Please go easy on me if this sounds dumb. I'm pretty new at this RAID stuff and partitions. :-)

Last edited by Mateo1041; 01-15-2006 at 06:01 PM.
 
Old 01-16-2006, 08:48 AM   #8
Mateo1041
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I'm pretty positive both hard-drives are the same size. Is there a good way to check this in Linux?

Anyone have any other comments or suggestions?

Thanks,
- Matt.
 
Old 01-16-2006, 10:23 AM   #9
CrackHarday
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Hi,

I wonder this works anyway. As far as I'm concerned this will only work correctly if both drives have the same geometry. Lets take your drives as example:

Disk /dev/sda: 4427 cylinders, 255 heads, 63 sectors/track
Units = cylinders of 8225280 bytes, blocks of 1024 bytes, counting from 0

Disk /dev/sdb: 34732 cylinders, 64 heads, 32 sectors/track
Units = cylinders of 1048576 bytes, blocks of 1024 bytes, counting from 0

I marked the 'spots' - as you can see the Cyl-Head-Sec/Track values of your drives are different so the OS gets different results when calculating the Units.

1st of all make them equal by using fdisk.

2nd don't try to 'mdadm' your extended partition /dev/sdb2 because it can not be 'mdadm'ed - it is simply neither possible nor is it necessary.
 
Old 01-16-2006, 10:40 AM   #10
Mateo1041
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Yes, I noticed those differences too. How would I make them equal with fdisk? Is sfdisk different than fdisk? I had used sfdisk in the following way according to the linked article posted above:

Code:
sudo sfdisk -d /dev/sda | sudo sfdisk /dev/sdb
The article mentioned to do a bunch of things with mdadm. Should I not follow that article?

I guess right now I'm hoping for a list of instructions similar to that article on how to proceed.

Thanks for your help.

- Matt.

P.S. - Should I undo what I've already done according to that article? If so, how would I remove the md0 RAID thing I already created?

Last edited by Mateo1041; 01-16-2006 at 10:41 AM.
 
Old 01-16-2006, 11:13 AM   #11
CrackHarday
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Well - let's have a look.

Please answer me one question: This 35GB hard drives, are they SCSI, SATA or ATA
 
Old 01-16-2006, 06:02 PM   #12
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They are both SCSI on channel 1.
 
Old 01-17-2006, 01:13 AM   #13
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A combination of RAID-1 and either LVM or EVMS will work. RAID-1 will give you some reduntancy while either LVM or EVMS will sometimes give you RAID-0. For every addition to the LVM or EVMS device, you need to make a new RAID-1. This means you will have several RAID-1. To some people it may seem to be expensive, but a RAID-1 and LVM or EVMS will be cheaper than RAID-5 which uses a fixed space setup that needs to be backed up before increasing its space.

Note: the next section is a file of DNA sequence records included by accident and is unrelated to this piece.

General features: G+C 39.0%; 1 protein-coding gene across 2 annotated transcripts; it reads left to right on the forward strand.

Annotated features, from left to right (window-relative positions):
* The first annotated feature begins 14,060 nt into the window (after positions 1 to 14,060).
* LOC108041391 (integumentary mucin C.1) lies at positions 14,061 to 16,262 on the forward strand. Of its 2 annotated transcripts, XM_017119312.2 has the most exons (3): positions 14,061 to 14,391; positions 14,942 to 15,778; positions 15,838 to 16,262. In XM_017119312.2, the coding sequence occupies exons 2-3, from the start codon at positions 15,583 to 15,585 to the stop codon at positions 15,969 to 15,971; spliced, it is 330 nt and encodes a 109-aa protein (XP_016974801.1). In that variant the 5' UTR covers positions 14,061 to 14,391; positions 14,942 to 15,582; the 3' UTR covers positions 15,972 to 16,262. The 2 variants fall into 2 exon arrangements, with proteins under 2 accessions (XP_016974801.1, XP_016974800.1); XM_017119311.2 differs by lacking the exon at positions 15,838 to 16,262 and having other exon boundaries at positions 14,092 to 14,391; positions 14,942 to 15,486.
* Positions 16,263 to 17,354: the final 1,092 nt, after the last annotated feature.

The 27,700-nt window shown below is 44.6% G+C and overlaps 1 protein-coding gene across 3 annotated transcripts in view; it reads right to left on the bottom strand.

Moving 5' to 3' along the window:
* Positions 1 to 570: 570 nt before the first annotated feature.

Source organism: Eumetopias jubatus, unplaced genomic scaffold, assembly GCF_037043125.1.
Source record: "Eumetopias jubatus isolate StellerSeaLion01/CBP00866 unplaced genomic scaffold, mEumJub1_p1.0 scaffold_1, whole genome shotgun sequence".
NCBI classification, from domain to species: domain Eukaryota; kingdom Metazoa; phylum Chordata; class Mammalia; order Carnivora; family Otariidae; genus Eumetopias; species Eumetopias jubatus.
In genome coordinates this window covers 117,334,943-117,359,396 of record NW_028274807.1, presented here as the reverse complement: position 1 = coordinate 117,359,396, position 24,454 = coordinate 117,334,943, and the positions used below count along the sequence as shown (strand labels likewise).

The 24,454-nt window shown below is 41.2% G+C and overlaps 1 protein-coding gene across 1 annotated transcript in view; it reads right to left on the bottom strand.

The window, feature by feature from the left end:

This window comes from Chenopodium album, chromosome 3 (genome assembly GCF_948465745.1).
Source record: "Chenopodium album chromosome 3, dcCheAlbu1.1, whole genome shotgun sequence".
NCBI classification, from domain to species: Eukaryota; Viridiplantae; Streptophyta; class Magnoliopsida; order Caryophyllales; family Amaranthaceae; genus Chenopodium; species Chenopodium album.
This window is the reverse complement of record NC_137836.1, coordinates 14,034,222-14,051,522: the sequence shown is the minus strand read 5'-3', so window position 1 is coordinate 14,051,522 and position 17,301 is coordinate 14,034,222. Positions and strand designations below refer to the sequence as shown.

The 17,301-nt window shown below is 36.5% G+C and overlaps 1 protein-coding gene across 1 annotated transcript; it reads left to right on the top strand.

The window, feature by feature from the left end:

It is better to use a drive for the OS and use seperate drive(s) for storing e-mail or for a file server.
 
Old 01-17-2006, 07:45 AM   #14
CrackHarday
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@Mateo1041:

Wonderful - so it should be easy but you mentioned that you already made some efforts in creating a running md-Raid, right? And your system is running fine with that ??

The ignore the 1st-Step thing I mentioned above.

Better use: Never touch a running system.

I read this article myself and find it very useful. Just continue with your partitions

/dev/sda5 - /dev/sdb5
/dev/sda7 - /dev/sdb7
/dev/sda8 - /dev/sdb8

and all will be fine.

Only if your system is NOT running well then tell me and I will try to help.
 
Old 01-17-2006, 08:16 AM   #15
Mateo1041
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Well, my system is still running, although I found I could only go partway through the instructions at: http://www.debian-administration.org/articles/238 as I mentioned in a previous post.

Somehow both hard-drives are not formatted or partitioned equally and that is the problem I'm having. How do you format a drive in Linux anyway?

If this article won't work, I want to undo what I did and forget the RAID thing. It is way too complex and there are just too many roadblocks. I absolutely don't want to be left with a partial RAID setup which is what I have now because the article didn't work for me. :-(

Quote:
I read this article myself and find it very useful. Just continue with your partitions
See, that's the thing...I can't get through the article and finish the job. That's why I might as well undo it and forget RAID. The only way I can see myself being able to finish the article is if both drives are equal so I can properly duplicate the partitioning, etc.